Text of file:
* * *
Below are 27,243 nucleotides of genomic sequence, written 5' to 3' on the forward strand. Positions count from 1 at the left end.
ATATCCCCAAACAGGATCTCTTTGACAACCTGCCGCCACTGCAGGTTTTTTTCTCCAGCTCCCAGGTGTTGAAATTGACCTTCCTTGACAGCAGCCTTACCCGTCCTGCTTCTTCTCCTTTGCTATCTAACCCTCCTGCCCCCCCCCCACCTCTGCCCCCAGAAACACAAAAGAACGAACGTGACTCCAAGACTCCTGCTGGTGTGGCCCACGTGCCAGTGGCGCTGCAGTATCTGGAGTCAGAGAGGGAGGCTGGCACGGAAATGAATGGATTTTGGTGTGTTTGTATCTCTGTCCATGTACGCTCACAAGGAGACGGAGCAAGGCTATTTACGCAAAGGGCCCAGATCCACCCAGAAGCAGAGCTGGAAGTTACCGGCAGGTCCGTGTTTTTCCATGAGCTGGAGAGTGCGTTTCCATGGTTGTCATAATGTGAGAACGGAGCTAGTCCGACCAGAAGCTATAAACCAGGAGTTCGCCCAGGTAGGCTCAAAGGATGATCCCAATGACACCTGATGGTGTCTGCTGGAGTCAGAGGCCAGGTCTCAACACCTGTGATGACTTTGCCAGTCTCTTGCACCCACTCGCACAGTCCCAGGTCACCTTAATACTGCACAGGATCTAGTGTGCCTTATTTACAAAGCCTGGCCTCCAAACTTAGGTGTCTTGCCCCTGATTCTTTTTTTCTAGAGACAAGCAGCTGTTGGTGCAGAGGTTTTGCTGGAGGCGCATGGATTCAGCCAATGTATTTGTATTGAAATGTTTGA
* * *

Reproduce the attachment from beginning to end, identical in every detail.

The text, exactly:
Below are 27,243 nucleotides of genomic sequence, written 5' to 3' on the forward strand. Positions count from 1 at the left end.
ATATCCCCAAACAGGATCTCTTTGACAACCTGCCGCCACTGCAGGTTTTTTTCTCCAGCTCCCAGGTGTTGAAATTGACCTTCCTTGACAGCAGCCTTACCCGTCCTGCTTCTTCTCCTTTGCTATCTAACCCTCCTGCCCCCCCCCCACCTCTGCCCCCAGAAACACAAAAGAACGAACGTGACTCCAAGACTCCTGCTGGTGTGGCCCACGTGCCAGTGGCGCTGCAGTATCTGGAGTCAGAGAGGGAGGCTGGCACGGAAATGAATGGATTTTGGTGTGTTTGTATCTCTGTCCATGTACGCTCACAAGGAGACGGAGCAAGGCTATTTACGCAAAGGGCCCAGATCCACCCAGAAGCAGAGCTGGAAGTTACCGGCAGGTCCGTGTTTTTCCATGAGCTGGAGAGTGCGTTTCCATGGTTGTCATAATGTGAGAACGGAGCTAGTCCGACCAGAAGCTATAAACCAGGAGTTCGCCCAGGTAGGCTCAAAGGATGATCCCAATGACACCTGATGGTGTCTGCTGGAGTCAGAGGCCAGGTCTCAACACCTGTGATGACTTTGCCAGTCTCTTGCACCCACTCGCACAGTCCCAGGTCACCTTAATACTGCACAGGATCTAGTGTGCCTTATTTACAAAGCCTGGCCTCCAAACTTAGGTGTCTTGCCCCTGATTCTTTTTTTCTAGAGACAAGCAGCTGTTGGTGCAGAGGTTTTGCTGGAGGCGCATGGATTCAGCCAATGTATTTGTATTGAAATGTTTGA